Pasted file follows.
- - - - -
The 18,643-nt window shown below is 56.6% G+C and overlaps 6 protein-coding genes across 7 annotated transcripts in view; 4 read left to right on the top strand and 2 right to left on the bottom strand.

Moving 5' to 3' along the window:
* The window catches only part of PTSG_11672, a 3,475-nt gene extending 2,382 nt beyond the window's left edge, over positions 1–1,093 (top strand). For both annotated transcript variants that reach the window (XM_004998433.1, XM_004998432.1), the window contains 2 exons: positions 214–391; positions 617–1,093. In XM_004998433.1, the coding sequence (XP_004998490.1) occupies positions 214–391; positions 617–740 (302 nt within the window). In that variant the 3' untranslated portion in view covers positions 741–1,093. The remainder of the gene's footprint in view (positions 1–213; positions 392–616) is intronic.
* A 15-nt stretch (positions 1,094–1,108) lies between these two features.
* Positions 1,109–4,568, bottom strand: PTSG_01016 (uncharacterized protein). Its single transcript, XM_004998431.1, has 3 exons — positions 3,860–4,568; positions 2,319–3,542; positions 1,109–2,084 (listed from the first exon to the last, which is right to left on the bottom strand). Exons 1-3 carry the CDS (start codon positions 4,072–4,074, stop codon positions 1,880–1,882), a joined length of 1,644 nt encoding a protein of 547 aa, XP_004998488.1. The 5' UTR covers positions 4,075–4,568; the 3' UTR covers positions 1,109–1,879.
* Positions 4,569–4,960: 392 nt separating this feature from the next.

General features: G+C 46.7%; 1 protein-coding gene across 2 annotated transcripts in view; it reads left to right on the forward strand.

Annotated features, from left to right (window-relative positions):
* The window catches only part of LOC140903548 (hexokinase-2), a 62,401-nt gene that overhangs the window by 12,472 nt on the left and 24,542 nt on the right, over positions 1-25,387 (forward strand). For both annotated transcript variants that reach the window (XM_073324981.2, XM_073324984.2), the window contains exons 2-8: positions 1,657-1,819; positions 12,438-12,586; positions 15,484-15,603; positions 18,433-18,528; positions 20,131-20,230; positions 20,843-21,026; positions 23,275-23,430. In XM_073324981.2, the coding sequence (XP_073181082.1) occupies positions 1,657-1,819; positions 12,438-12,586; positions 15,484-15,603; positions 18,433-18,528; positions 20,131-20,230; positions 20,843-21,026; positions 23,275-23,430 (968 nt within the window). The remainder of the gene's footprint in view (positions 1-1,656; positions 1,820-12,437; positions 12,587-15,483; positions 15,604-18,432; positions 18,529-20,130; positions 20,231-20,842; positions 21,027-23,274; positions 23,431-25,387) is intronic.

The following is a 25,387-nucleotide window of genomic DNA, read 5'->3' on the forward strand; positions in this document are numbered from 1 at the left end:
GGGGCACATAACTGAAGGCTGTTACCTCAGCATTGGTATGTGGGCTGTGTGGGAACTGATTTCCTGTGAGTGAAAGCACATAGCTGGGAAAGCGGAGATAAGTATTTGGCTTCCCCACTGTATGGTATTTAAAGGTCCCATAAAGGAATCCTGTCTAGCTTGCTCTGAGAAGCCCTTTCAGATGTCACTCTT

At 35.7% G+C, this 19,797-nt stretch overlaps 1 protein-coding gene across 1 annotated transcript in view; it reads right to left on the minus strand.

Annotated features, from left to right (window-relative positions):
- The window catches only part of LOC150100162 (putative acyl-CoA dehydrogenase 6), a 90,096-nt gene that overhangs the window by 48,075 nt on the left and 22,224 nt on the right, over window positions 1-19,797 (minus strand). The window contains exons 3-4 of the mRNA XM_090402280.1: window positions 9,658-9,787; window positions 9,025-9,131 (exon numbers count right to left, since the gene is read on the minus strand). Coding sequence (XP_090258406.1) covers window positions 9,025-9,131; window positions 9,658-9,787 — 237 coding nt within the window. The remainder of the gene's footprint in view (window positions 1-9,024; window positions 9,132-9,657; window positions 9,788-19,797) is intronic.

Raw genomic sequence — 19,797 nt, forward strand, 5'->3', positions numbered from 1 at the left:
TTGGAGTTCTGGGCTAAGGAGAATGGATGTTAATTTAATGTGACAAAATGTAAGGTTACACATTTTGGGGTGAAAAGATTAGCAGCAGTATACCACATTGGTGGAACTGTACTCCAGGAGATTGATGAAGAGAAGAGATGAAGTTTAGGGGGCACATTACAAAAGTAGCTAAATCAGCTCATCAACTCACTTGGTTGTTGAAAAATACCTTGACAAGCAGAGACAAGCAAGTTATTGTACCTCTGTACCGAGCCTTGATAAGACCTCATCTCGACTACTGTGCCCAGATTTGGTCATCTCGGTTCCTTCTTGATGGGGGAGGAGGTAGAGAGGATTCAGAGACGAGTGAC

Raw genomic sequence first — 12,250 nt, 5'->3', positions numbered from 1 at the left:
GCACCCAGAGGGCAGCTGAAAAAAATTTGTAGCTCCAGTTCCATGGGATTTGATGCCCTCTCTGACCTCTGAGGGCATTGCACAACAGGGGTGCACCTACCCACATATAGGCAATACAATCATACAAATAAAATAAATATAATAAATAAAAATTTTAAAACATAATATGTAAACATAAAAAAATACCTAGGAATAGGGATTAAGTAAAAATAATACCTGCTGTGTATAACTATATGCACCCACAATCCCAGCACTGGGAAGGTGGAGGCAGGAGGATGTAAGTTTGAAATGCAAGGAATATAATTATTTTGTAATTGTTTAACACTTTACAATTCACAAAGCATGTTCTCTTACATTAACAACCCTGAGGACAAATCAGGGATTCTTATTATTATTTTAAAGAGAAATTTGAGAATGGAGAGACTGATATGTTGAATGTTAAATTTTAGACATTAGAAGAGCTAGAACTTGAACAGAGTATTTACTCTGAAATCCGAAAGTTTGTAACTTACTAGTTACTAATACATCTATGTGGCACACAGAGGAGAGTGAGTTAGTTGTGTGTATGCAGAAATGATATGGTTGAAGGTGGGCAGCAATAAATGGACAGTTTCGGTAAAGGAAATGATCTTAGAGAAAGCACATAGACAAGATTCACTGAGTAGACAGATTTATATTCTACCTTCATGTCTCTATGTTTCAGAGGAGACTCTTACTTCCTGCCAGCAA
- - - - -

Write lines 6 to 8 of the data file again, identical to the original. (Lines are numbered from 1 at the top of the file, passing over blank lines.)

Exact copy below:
* Positions 4,569–4,960: 392 nt separating this feature from the next.

General features: G+C 46.7%; 1 protein-coding gene across 2 annotated transcripts in view; it reads left to right on the forward strand.

Annotated features, from left to right (window-relative positions):